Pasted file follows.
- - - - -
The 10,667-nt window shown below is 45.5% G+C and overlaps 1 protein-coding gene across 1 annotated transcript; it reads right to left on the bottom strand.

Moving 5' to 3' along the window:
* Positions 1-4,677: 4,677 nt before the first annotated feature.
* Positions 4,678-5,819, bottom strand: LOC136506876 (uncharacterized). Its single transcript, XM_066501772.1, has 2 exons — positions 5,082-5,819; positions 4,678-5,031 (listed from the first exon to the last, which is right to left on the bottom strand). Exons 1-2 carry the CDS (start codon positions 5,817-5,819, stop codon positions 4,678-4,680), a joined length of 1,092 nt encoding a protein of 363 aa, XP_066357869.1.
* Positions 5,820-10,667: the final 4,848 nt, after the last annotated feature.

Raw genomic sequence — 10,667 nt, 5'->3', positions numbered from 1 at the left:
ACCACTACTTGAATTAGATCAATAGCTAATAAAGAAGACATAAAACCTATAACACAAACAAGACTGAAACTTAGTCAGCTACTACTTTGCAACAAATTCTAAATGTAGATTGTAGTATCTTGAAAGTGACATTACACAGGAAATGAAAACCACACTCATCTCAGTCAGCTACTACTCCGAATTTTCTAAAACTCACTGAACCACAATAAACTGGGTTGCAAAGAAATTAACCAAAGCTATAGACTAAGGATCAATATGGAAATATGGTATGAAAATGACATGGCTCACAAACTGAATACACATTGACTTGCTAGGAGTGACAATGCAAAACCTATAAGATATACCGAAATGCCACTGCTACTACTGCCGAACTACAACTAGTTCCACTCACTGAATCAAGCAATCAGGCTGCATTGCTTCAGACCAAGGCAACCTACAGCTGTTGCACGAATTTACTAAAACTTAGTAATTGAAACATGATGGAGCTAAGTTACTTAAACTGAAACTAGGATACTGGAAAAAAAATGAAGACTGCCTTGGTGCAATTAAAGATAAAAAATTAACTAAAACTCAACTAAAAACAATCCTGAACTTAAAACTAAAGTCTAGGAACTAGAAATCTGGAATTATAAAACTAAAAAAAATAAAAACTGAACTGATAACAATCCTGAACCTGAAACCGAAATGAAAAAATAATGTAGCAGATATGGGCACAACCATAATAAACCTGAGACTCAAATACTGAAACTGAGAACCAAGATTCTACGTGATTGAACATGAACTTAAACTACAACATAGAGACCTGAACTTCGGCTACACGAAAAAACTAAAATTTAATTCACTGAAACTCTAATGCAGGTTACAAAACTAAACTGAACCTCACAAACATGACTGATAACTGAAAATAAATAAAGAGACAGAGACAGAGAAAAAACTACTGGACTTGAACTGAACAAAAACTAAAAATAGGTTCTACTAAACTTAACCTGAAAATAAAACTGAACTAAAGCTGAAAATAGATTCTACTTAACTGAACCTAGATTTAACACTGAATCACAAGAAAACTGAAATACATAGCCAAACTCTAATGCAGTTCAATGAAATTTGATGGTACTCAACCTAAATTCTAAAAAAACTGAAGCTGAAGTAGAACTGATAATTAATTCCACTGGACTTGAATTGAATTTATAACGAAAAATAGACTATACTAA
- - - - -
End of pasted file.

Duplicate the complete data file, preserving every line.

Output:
The 10,667-nt window shown below is 45.5% G+C and overlaps 1 protein-coding gene across 1 annotated transcript; it reads right to left on the bottom strand.

Moving 5' to 3' along the window:
* Positions 1-4,677: 4,677 nt before the first annotated feature.
* Positions 4,678-5,819, bottom strand: LOC136506876 (uncharacterized). Its single transcript, XM_066501772.1, has 2 exons — positions 5,082-5,819; positions 4,678-5,031 (listed from the first exon to the last, which is right to left on the bottom strand). Exons 1-2 carry the CDS (start codon positions 5,817-5,819, stop codon positions 4,678-4,680), a joined length of 1,092 nt encoding a protein of 363 aa, XP_066357869.1.
* Positions 5,820-10,667: the final 4,848 nt, after the last annotated feature.

Raw genomic sequence — 10,667 nt, 5'->3', positions numbered from 1 at the left:
ACCACTACTTGAATTAGATCAATAGCTAATAAAGAAGACATAAAACCTATAACACAAACAAGACTGAAACTTAGTCAGCTACTACTTTGCAACAAATTCTAAATGTAGATTGTAGTATCTTGAAAGTGACATTACACAGGAAATGAAAACCACACTCATCTCAGTCAGCTACTACTCCGAATTTTCTAAAACTCACTGAACCACAATAAACTGGGTTGCAAAGAAATTAACCAAAGCTATAGACTAAGGATCAATATGGAAATATGGTATGAAAATGACATGGCTCACAAACTGAATACACATTGACTTGCTAGGAGTGACAATGCAAAACCTATAAGATATACCGAAATGCCACTGCTACTACTGCCGAACTACAACTAGTTCCACTCACTGAATCAAGCAATCAGGCTGCATTGCTTCAGACCAAGGCAACCTACAGCTGTTGCACGAATTTACTAAAACTTAGTAATTGAAACATGATGGAGCTAAGTTACTTAAACTGAAACTAGGATACTGGAAAAAAAATGAAGACTGCCTTGGTGCAATTAAAGATAAAAAATTAACTAAAACTCAACTAAAAACAATCCTGAACTTAAAACTAAAGTCTAGGAACTAGAAATCTGGAATTATAAAACTAAAAAAAATAAAAACTGAACTGATAACAATCCTGAACCTGAAACCGAAATGAAAAAATAATGTAGCAGATATGGGCACAACCATAATAAACCTGAGACTCAAATACTGAAACTGAGAACCAAGATTCTACGTGATTGAACATGAACTTAAACTACAACATAGAGACCTGAACTTCGGCTACACGAAAAAACTAAAATTTAATTCACTGAAACTCTAATGCAGGTTACAAAACTAAACTGAACCTCACAAACATGACTGATAACTGAAAATAAATAAAGAGACAGAGACAGAGAAAAAACTACTGGACTTGAACTGAACAAAAACTAAAAATAGGTTCTACTAAACTTAACCTGAAAATAAAACTGAACTAAAGCTGAAAATAGATTCTACTTAACTGAACCTAGATTTAACACTGAATCACAAGAAAACTGAAATACATAGCCAAACTCTAATGCAGTTCAATGAAATTTGATGGTACTCAACCTAAATTCTAAAAAAACTGAAGCTGAAGTAGAACTGATAATTAATTCCACTGGACTTGAATTGAATTTATAACGAAAAATAGACTATACTAA